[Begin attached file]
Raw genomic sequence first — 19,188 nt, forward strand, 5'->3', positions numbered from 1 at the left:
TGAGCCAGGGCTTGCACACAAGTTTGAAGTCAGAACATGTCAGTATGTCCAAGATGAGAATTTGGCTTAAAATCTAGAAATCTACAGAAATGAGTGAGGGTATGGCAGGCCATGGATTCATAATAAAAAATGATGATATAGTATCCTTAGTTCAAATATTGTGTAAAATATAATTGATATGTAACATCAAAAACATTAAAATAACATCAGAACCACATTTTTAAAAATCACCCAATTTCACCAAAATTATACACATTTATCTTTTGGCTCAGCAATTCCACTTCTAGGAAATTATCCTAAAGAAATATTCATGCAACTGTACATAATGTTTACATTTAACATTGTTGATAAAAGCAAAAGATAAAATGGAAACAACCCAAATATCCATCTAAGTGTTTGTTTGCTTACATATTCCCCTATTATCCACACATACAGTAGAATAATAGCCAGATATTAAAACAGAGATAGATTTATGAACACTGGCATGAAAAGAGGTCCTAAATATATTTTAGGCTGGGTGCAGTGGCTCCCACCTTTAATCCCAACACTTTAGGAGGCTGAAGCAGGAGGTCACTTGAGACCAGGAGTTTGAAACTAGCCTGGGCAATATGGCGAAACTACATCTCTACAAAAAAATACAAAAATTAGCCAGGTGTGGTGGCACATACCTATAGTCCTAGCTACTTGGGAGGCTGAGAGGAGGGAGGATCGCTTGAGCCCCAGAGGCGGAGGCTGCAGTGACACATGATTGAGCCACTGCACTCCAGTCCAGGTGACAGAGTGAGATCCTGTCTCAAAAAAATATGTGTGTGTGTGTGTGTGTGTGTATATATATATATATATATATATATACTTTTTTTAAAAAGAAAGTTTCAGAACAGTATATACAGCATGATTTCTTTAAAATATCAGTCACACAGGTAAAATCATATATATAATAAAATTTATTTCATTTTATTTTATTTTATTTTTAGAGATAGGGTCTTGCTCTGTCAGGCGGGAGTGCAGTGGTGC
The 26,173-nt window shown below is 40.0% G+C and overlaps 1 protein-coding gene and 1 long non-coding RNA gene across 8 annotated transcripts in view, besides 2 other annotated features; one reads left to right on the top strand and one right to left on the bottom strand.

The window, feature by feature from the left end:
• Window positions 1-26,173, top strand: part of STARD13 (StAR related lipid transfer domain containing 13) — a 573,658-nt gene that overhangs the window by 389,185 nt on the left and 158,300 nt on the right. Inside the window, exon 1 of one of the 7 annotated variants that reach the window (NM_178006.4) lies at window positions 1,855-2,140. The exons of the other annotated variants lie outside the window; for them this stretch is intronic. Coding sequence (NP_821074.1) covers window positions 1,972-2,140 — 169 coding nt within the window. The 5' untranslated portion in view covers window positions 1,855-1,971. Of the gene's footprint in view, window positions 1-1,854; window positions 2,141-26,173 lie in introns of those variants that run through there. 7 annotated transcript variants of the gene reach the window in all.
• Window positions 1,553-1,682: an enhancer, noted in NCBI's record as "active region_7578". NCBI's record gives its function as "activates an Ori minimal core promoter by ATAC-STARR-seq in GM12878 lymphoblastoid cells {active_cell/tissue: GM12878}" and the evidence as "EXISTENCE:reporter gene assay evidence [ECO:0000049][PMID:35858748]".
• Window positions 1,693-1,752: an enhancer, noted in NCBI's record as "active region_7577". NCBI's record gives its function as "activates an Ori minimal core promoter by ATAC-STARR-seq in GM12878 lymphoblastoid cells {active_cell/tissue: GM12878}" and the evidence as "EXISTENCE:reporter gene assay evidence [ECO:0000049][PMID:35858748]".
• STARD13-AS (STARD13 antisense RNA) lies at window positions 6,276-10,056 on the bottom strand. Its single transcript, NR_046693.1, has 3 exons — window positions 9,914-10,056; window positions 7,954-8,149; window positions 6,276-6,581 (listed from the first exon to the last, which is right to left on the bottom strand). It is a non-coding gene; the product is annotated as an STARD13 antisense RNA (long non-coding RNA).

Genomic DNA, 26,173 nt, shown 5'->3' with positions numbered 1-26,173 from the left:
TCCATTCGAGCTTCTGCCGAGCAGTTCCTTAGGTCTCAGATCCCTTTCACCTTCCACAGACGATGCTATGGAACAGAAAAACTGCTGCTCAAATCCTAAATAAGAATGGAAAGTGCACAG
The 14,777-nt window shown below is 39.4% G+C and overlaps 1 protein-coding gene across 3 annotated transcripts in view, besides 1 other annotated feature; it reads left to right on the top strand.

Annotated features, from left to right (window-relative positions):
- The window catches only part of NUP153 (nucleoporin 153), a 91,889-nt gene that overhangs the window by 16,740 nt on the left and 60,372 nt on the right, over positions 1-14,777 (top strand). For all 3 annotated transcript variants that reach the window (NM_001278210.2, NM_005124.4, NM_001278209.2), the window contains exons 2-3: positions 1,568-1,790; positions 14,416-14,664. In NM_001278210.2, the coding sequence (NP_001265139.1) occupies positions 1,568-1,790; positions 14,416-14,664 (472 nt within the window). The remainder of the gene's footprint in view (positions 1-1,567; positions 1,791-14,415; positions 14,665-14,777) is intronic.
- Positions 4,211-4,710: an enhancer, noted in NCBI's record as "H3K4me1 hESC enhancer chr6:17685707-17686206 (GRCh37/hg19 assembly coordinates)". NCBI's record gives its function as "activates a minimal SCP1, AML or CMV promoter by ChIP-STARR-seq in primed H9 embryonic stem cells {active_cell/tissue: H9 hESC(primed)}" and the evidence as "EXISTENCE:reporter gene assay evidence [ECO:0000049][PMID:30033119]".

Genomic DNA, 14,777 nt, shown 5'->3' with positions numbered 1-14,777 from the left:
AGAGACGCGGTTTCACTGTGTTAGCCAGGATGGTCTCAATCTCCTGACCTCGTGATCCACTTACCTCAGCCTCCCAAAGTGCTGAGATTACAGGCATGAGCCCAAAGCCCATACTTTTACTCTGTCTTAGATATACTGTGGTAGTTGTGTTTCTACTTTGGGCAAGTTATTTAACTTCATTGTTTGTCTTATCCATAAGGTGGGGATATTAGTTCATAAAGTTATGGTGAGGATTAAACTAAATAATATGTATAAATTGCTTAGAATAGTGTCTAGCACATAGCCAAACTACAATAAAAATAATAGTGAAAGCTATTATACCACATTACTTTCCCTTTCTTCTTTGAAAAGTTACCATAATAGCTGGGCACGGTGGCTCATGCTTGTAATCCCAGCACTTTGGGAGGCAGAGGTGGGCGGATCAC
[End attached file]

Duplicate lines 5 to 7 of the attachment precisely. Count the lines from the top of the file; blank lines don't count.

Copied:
• Window positions 1-26,173, top strand: part of STARD13 (StAR related lipid transfer domain containing 13) — a 573,658-nt gene that overhangs the window by 389,185 nt on the left and 158,300 nt on the right. Inside the window, exon 1 of one of the 7 annotated variants that reach the window (NM_178006.4) lies at window positions 1,855-2,140. The exons of the other annotated variants lie outside the window; for them this stretch is intronic. Coding sequence (NP_821074.1) covers window positions 1,972-2,140 — 169 coding nt within the window. The 5' untranslated portion in view covers window positions 1,855-1,971. Of the gene's footprint in view, window positions 1-1,854; window positions 2,141-26,173 lie in introns of those variants that run through there. 7 annotated transcript variants of the gene reach the window in all.
• Window positions 1,553-1,682: an enhancer, noted in NCBI's record as "active region_7578". NCBI's record gives its function as "activates an Ori minimal core promoter by ATAC-STARR-seq in GM12878 lymphoblastoid cells {active_cell/tissue: GM12878}" and the evidence as "EXISTENCE:reporter gene assay evidence [ECO:0000049][PMID:35858748]".
• Window positions 1,693-1,752: an enhancer, noted in NCBI's record as "active region_7577". NCBI's record gives its function as "activates an Ori minimal core promoter by ATAC-STARR-seq in GM12878 lymphoblastoid cells {active_cell/tissue: GM12878}" and the evidence as "EXISTENCE:reporter gene assay evidence [ECO:0000049][PMID:35858748]".